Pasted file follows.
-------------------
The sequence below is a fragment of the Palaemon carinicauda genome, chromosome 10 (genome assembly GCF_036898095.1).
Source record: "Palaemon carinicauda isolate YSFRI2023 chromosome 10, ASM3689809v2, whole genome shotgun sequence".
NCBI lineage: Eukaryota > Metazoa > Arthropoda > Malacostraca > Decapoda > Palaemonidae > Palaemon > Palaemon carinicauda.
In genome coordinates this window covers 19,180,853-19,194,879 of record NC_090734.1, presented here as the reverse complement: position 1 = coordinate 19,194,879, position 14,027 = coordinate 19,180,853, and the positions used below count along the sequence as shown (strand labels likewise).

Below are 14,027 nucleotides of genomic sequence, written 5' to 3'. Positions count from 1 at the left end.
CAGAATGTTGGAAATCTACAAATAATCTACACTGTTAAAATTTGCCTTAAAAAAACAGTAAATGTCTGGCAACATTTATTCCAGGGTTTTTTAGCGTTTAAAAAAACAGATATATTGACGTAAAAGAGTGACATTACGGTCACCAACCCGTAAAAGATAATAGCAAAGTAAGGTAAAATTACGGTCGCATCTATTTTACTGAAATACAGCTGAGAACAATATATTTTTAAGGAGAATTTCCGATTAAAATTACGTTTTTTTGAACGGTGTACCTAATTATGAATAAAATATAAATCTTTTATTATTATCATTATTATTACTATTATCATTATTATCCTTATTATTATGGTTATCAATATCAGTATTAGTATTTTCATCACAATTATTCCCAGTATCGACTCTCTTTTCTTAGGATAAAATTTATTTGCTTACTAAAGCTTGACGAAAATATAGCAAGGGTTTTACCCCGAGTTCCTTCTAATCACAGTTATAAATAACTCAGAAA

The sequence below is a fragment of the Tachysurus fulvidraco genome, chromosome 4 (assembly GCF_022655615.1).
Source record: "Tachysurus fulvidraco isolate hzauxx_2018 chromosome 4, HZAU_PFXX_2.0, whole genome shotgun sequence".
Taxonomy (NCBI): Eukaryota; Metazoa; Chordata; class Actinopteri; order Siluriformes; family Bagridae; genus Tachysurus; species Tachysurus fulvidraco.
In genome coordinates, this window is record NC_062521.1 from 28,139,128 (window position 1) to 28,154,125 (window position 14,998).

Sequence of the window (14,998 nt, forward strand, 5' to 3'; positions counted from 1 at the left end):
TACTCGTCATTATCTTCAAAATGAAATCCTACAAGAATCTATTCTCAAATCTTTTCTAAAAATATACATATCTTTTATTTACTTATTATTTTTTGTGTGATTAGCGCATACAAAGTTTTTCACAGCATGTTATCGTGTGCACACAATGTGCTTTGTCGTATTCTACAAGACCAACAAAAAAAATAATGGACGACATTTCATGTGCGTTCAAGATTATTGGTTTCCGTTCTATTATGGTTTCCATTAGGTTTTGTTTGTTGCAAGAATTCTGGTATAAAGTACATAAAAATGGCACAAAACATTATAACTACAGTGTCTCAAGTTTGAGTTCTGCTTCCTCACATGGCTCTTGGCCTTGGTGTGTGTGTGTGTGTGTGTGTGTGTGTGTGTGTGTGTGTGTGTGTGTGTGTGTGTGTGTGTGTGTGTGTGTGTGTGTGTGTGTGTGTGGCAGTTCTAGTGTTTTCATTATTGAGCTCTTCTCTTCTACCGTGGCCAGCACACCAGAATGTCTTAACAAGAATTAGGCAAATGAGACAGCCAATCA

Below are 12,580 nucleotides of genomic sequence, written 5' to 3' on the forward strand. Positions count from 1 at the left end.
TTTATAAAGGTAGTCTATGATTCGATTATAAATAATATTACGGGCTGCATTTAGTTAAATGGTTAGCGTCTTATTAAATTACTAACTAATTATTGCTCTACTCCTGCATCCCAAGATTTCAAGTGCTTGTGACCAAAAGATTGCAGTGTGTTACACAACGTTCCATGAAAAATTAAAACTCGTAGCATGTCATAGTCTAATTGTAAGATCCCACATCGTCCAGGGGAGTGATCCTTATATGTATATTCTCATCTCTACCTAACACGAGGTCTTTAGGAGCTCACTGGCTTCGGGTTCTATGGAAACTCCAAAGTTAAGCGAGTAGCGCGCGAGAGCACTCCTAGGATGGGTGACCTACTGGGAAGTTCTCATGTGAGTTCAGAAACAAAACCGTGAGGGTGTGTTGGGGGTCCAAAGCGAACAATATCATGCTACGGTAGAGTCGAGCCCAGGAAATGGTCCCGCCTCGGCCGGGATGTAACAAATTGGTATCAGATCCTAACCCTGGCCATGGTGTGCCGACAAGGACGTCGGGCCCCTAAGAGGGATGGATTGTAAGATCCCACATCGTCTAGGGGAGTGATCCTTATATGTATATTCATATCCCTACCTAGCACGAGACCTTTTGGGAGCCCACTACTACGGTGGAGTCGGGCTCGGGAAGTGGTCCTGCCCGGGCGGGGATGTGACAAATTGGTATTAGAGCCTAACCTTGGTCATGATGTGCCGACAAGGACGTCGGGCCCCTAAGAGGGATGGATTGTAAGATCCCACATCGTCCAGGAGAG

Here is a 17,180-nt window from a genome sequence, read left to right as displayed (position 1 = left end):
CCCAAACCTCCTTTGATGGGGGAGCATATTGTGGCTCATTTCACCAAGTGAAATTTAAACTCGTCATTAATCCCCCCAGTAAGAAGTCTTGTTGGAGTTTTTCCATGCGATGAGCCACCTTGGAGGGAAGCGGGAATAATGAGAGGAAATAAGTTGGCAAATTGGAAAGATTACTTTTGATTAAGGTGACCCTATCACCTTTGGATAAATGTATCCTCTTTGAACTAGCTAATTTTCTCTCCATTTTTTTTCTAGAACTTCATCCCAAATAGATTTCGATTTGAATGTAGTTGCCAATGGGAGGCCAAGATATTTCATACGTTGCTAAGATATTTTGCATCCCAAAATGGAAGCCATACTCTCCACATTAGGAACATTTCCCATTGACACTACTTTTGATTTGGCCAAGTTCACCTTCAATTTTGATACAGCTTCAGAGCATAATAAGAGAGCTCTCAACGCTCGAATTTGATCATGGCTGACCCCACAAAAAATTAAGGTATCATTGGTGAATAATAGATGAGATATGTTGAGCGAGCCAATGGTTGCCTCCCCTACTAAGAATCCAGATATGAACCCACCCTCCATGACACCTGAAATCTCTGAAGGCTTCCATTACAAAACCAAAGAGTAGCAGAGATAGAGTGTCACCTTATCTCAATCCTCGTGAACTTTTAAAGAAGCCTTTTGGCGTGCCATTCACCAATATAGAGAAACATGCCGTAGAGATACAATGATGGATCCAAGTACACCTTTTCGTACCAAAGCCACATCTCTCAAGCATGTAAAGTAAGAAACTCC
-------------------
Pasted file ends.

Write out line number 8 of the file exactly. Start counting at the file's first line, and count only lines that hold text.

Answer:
Source record: "Tachysurus fulvidraco isolate hzauxx_2018 chromosome 4, HZAU_PFXX_2.0, whole genome shotgun sequence".